The great journey in a small territory that follows the most significant Italian Malvasia wines continues in Tuscany, the cradle of the Renaissance which has always put so much beauty into its wines as well. One of these, and undoubtedly among the most famous, responds to the name of Vino Santo. It can be primarily traced to the Doc vines Vino Santo del Chianti and Vino Santo del Chianti Classico, and its distinguishing characteristic is the long white Malvasia grape that very often joins in the making of such an oenological masterpiece together with the Tuscan Trebbiano vine. The Bianca lunga (long white) has several synonyms and among others it is also mentioned as Malvasia del Chianti or Malvasia di Montegonzi. Although it is widespread in other Italian vineyard contexts, the former Medici Grand Duchy remains its homeland of choice. After the canonic drying of the bunches, it becomes the irreplaceable ingredient of the rare Vin Santo which is seasoned in barrels for a few years before bottling and to which it brings a creamy quality and a fullness of taste to the sip, thus balancing the marked acidic prerogative of its partner Trebbiano.
Ending our list of Italian Malvasias, we move to other parts of the boot shaped peninsula to meet a variety of ancient and intimately Mediterranean origins, present indeed in Sicily, Sardinia, and Calabria, and which bears the respectively the names of Malvasia delle Lipari, Malvasia di Sardegna and Greco di Bianco. From a genetic point of view we are faced with the same identity, bearing in mind that in the end the territorial markers, together with local know-how, determine the sensorial expression of each individual wine. Malvasia delle Lipari, it goes without saying, grows luxuriantly in the vineyard plots on the Aeolian Islands, especially in Lipari and even more in Salina. This is recognized as the most luxuriant and wine-growing island of the archipelago and still the undisputed homeland of this vine. From its most important volcanic crus such as Capo Faro, Malfa and Valdichiesa, bunches are gathered which, in addition to giving the orthodox sweet raisin version, in recent years, when processed in a different way, have given dry white wines worth of well-deserved successes and recognitions on behalf of various wineries.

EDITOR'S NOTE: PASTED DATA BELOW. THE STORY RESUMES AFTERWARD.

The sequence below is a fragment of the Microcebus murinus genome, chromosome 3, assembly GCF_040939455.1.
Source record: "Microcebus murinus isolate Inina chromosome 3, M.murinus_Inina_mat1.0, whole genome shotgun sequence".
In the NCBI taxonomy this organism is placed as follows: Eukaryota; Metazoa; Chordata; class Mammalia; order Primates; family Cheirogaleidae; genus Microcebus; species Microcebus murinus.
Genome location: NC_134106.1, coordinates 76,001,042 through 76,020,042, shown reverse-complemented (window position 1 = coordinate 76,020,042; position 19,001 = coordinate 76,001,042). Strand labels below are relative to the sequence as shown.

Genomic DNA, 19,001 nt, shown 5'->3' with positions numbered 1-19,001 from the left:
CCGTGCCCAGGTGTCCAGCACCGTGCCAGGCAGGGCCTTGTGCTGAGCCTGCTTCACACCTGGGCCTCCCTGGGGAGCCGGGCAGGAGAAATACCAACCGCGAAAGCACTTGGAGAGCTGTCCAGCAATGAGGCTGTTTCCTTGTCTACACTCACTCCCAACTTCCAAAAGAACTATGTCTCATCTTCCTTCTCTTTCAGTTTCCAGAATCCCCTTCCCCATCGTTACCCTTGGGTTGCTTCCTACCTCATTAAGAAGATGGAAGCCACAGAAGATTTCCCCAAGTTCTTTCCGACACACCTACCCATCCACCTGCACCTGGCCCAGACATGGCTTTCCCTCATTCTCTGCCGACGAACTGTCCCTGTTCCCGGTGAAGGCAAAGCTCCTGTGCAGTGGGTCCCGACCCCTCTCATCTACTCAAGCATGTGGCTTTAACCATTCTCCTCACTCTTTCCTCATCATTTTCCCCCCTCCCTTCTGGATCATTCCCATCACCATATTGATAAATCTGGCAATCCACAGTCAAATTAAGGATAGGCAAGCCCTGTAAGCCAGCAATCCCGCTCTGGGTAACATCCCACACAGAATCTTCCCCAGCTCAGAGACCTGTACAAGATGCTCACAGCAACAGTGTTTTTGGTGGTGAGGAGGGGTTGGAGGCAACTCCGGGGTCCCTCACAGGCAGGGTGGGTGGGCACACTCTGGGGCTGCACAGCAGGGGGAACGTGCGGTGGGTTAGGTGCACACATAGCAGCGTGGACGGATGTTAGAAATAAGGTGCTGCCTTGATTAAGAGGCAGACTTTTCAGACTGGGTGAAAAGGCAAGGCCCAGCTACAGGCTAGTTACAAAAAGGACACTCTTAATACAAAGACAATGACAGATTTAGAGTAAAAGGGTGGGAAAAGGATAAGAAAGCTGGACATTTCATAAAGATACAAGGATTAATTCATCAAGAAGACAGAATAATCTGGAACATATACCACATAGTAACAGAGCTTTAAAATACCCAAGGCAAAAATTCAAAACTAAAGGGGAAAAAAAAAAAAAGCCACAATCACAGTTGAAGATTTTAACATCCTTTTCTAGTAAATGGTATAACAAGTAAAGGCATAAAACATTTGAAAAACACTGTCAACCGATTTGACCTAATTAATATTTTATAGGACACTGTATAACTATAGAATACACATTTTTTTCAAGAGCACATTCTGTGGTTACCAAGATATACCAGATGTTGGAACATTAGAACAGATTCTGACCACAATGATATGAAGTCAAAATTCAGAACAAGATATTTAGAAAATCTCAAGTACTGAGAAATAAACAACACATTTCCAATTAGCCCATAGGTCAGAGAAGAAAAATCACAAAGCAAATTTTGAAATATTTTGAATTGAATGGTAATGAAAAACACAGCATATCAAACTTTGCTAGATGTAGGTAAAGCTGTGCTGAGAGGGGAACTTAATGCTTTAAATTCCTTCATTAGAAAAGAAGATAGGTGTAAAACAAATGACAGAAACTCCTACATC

In Sardinia, our grape is the star of the Malvasia di Cagliari and Malvasia di Bosa DOC wines. The first is localized in the vineyards of the Oristano countryside but above all of Cagliari. It is superfluous to underline also in this case the heterogeneity of the soils and microclimates that characterize it. It has a very limited production, both in the still and dry version and in the natural sweet one. Speaking of the second, we approach a more unique than rare wine which, despite having risked extinction, is still fortunately produced today in Planargia, in the Bosa hinterland and in neighboring localities. Malvasia di Bosa is recognized worldwide as a product of exceptional value and few other wines produced with an oxidative process can match its refinement. By resting for a few years in full wooden barrels (preferably chestnut) under “flor”, it is filled with indescribable scents and moods.
Finally, as mentioned, Greco di Bianco is a Malvasia in all respects and its pertinent territory is the entire municipality of Bianco and part of that of Casignana along the Ionian side of the province of Reggio Calabria, where the vines are planted on soils of white marl, locally called “ogghjacani”. Probably from such places of Magna Graecia, between the Aspromonte National Park and the Locride region, this type of vine was transported and planted in other shores of the “Mare Nostrum” and beyond, as we will see. The production of this delightful wine, exclusively offered in the sweet raisin version and marketed in the traditional Pulcianella bottle, is still limited and historically represents one of the Calabrian oenological prides.